San Francisco's fire chief says this is the first time in her 21 years with the department that two firefighters have died in the same fire.
Slowly and silently, Valerio's body was wheeled to an awaiting van; the silence finally broken by the rain and his family's tears. The pain hung in the air outside San Francisco General Hospital - a place that became a gathering spot for the hopeful. Valerio's family and friends had been there around the clock since Thursday. Valerio and Perez were rushed to the hospital after the two were found unresponsive inside a burning house in Diamond Heights - a sudden blast knocked them down. Perez died late Thursday.
"It is particularly difficult, you're mourning the loss of one and then to have another one very close from the same fire is challenging," said San Francisco Fire Chief Joanne Hayes-White.
Saturday was the first time Valerio's doctors gave details about the uphill battle the 53-year-old faced - including the fact that he was in cardiac arrest the moment he arrived at SF General.
"Between all the injuries he had from the initial blast, the smoke inhalation, the fact that he had a really bad lung injury, which was precipitated by what happened on the scene, but we try to do everything we can," said SF General Hospital Dr. Andre Campbell.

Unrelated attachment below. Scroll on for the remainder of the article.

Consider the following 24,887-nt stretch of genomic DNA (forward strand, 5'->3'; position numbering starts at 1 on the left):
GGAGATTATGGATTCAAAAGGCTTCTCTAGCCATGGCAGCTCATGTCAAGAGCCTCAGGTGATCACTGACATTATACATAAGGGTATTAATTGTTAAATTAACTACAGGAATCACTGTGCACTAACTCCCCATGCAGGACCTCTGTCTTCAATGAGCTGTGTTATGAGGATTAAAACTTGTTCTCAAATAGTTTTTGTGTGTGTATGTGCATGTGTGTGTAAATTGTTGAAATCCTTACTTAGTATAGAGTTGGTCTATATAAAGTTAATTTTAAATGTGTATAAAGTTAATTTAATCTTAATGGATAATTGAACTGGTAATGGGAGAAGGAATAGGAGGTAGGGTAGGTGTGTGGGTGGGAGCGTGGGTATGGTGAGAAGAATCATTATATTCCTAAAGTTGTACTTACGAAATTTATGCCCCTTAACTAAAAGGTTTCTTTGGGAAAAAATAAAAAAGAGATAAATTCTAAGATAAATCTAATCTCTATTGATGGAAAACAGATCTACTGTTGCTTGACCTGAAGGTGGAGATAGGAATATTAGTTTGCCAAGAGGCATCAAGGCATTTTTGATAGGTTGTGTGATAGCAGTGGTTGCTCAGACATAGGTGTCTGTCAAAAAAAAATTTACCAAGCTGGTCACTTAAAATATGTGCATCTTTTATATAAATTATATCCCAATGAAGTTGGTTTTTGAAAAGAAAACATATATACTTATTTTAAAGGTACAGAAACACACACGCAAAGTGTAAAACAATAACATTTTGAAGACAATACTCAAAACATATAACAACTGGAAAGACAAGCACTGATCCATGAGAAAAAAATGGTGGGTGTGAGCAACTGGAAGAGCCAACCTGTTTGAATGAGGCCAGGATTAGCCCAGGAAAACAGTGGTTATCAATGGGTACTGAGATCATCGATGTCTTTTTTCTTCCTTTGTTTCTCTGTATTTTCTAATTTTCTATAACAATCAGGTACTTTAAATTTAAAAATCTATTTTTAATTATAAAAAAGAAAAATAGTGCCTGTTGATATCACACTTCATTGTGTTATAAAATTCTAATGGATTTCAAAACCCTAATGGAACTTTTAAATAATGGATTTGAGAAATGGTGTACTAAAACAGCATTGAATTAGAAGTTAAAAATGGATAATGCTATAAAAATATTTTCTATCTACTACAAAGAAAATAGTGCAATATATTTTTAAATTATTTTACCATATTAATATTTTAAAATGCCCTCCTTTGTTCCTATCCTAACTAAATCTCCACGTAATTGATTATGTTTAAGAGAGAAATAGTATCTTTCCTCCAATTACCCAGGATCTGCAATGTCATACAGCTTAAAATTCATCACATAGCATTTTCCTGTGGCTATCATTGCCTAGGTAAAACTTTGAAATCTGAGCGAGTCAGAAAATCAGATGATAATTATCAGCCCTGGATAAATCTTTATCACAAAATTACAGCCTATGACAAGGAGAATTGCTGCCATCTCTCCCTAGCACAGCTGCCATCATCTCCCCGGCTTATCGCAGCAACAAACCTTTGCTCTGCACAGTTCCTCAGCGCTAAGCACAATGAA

But in the end it wasn't enough. On this day, the firefighter's two families, his work family at Station 26 and his immediate family - realized Valerio's 40 hour long fight to survive was over.
"He was, as I always say, my best brother ever. I looked up to him. He will be greatly missed," said Valerio's sister Jackie Samsel.
"I've had a lot of trouble sleeping the last couple of days. I can't even think about life without him right now," said Valerio's brother Mark Valerio.
The fire department and the families have agreed to have a joint funeral for both Tony Valerio and Lt. Perez on Friday at Saint Mary's Cathedral.